NEXT PAGE: Why Are Traders Holding Onto 2012?|pagebreak|
Why Are Traders Holding Onto 2012?
It was a horrific year for many US farmers in 2012. Actually, it was pretty hard on anyone living in the United States, especially from the upper Midwest, northern Plains, to the Southwestern states. Day after day, July temperatures often soared above 100 degrees Fahrenheit, and if there was a cloud in the sky, it sure wasn't a rain cloud. Anyone who ventured outside from the city to the farm saw what it was doing to the lawns and gardens and in rural areas field after field were so dried up it was comparable to the 1930s Dust Bowl.
But with all the devastating heat and lack of rain what was truly amazing when combines moved across corn and soybean fields beginning late August 2012, US farmers found that a crop was produced and it was sufficient in size that it lasted until the harvest of the 2013 record-breaking corn crop took over. The crops of 2012 also fulfilled needs of a world market as top corn buyers from Japan, Mexico, and China filled shipments interested more about quantity than price paid. For farmers around the world, strong demand and low supplies pushed prices to the historically highest levels ever paid. It was also a good year for speculators who generally prefer to be long than short, especially smaller speculators. Farmers also benefited with US government insurance payments plus additional payments from the US farm program.
The drought could have been a disaster but ended up for many US farmers a very profitable year. For those contracting 2013 and 2014, it likely will end up being the best three years in a row. So there is no question why there is a desire for a drought. It ended up being financially good for those producers that took advantage of government crop insurance programs.
But like most high price years, the old adage "high prices kill high prices" has run true to form and from the times combines started harvesting in 2012, throughout 2013 and 2014, prices for corn and wheat have tumbled and soybeans have slowly but surely and more as of late, fallen and appear to be maintaining the downward trend started 16 to 17 months ago.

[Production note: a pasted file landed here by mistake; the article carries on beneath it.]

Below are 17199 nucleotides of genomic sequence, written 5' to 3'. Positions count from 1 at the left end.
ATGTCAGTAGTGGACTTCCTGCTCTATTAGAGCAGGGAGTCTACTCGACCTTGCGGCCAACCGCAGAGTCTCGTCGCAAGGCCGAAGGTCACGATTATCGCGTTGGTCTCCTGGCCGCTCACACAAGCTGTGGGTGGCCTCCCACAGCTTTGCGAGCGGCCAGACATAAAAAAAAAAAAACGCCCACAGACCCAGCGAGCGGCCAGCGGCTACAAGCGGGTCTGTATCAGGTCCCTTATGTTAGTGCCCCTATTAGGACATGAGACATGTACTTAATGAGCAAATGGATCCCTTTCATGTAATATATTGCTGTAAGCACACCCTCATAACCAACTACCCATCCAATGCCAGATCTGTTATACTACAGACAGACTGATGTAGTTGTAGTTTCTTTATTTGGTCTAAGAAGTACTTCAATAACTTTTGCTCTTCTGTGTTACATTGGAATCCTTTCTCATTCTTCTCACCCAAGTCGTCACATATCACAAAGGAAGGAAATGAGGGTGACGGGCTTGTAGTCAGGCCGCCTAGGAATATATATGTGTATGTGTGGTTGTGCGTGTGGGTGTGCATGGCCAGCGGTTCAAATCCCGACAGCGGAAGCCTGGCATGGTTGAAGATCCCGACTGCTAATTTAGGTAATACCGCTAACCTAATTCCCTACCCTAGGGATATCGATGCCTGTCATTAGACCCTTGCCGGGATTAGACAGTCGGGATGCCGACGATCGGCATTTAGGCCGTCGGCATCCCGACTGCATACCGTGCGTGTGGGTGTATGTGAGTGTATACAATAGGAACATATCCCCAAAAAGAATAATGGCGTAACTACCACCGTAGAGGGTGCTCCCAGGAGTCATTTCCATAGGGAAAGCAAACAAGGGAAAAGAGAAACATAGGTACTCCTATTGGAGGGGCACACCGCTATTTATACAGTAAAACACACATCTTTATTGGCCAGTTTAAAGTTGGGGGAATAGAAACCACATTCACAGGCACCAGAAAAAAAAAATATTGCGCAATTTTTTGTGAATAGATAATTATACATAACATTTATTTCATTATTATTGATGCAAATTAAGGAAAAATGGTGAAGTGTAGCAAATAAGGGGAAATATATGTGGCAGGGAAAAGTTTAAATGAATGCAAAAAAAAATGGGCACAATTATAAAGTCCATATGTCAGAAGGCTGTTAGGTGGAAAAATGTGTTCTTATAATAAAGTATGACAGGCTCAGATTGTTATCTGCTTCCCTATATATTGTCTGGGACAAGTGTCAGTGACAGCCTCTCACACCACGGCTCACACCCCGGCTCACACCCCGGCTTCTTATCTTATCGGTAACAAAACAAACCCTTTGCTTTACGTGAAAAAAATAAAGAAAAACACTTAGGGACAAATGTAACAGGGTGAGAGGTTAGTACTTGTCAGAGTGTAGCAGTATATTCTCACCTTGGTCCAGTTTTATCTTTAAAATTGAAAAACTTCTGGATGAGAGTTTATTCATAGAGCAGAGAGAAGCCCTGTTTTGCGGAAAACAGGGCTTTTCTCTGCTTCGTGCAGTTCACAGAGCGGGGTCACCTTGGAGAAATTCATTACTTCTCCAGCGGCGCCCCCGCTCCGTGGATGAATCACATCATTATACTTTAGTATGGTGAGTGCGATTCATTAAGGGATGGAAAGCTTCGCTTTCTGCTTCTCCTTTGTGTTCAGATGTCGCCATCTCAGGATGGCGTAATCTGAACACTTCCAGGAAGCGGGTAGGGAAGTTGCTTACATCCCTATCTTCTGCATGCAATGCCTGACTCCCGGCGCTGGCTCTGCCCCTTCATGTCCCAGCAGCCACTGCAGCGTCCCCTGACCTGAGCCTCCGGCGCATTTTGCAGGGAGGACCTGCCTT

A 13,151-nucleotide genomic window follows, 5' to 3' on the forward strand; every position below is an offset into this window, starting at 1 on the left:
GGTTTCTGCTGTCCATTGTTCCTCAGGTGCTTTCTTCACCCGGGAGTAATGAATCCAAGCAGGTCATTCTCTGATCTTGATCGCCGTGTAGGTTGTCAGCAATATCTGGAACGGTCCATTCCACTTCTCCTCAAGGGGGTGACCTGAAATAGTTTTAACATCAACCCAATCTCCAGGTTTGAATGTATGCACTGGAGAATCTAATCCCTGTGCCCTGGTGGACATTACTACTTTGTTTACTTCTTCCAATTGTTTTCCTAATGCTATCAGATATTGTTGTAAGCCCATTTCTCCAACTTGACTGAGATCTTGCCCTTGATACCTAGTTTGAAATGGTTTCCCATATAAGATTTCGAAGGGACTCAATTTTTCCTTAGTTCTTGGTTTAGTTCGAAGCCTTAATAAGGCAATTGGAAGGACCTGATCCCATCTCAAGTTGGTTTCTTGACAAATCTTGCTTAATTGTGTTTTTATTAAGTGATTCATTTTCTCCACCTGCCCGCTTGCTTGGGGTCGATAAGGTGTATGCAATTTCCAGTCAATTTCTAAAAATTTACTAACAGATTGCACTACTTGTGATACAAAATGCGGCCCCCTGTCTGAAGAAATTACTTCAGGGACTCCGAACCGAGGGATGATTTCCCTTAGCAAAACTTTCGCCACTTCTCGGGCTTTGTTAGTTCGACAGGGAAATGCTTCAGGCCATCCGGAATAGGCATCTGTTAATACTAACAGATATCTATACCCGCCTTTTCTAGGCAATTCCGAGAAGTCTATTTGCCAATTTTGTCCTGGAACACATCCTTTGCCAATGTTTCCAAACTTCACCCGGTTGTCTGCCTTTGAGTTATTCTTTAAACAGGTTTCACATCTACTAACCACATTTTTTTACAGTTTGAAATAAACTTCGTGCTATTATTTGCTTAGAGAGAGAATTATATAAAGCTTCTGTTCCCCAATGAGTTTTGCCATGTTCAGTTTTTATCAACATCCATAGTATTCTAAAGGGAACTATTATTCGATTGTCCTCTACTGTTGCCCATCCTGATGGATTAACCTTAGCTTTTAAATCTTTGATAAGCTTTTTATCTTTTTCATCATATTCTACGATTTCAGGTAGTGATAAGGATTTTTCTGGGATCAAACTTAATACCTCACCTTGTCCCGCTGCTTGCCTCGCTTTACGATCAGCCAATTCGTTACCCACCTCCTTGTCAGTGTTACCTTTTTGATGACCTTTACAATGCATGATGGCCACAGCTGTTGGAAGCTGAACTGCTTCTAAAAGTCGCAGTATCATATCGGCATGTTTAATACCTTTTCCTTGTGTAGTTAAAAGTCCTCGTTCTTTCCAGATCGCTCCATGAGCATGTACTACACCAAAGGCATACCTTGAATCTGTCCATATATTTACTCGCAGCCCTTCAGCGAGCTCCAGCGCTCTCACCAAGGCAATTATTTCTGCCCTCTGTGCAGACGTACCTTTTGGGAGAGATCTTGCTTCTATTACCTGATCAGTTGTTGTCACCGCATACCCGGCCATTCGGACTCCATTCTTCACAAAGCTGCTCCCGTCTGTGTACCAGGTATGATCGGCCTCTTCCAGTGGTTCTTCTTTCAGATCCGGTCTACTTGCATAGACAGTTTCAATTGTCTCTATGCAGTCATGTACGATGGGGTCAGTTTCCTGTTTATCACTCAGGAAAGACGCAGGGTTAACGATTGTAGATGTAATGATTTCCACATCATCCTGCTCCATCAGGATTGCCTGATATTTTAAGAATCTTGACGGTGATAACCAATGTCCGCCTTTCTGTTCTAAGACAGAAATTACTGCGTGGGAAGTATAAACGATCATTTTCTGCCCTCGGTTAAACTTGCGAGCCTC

I reviewed 2012 because it appears it cannot be forgotten. Even as memories fade of what the extremes in heat felt like when outside and as the 2013 crops surpassed record yields in US corn production and soybean production in Brazil, the prices attained in 2012 are being held onto like a new mother to a day old baby. The feeling is as strong now for many farmers and traders that new highs will return and they seem to forget how the record crop yields of 2013 are pushing prices lower and lower.
It is time to let go of 2012 and to use the commodity markets for the reason they began back in 1847. They are called futures markets. Not past markets. Bear spreading is negative to price action.
In 2008, the agricultural ministry in China announced they were building a two-year reserve program. Each year since the announcement of the reserve program they have told the world of their intentions. Now that the program has met the requirements, it is time to forget the drought reduced supply, pushed higher by quantity buying and remember, large supplies push prices lower, especially when buying diminishes.
It is time to put the past well behind you and use commodity futures for their intended purpose; to trade and protect the future.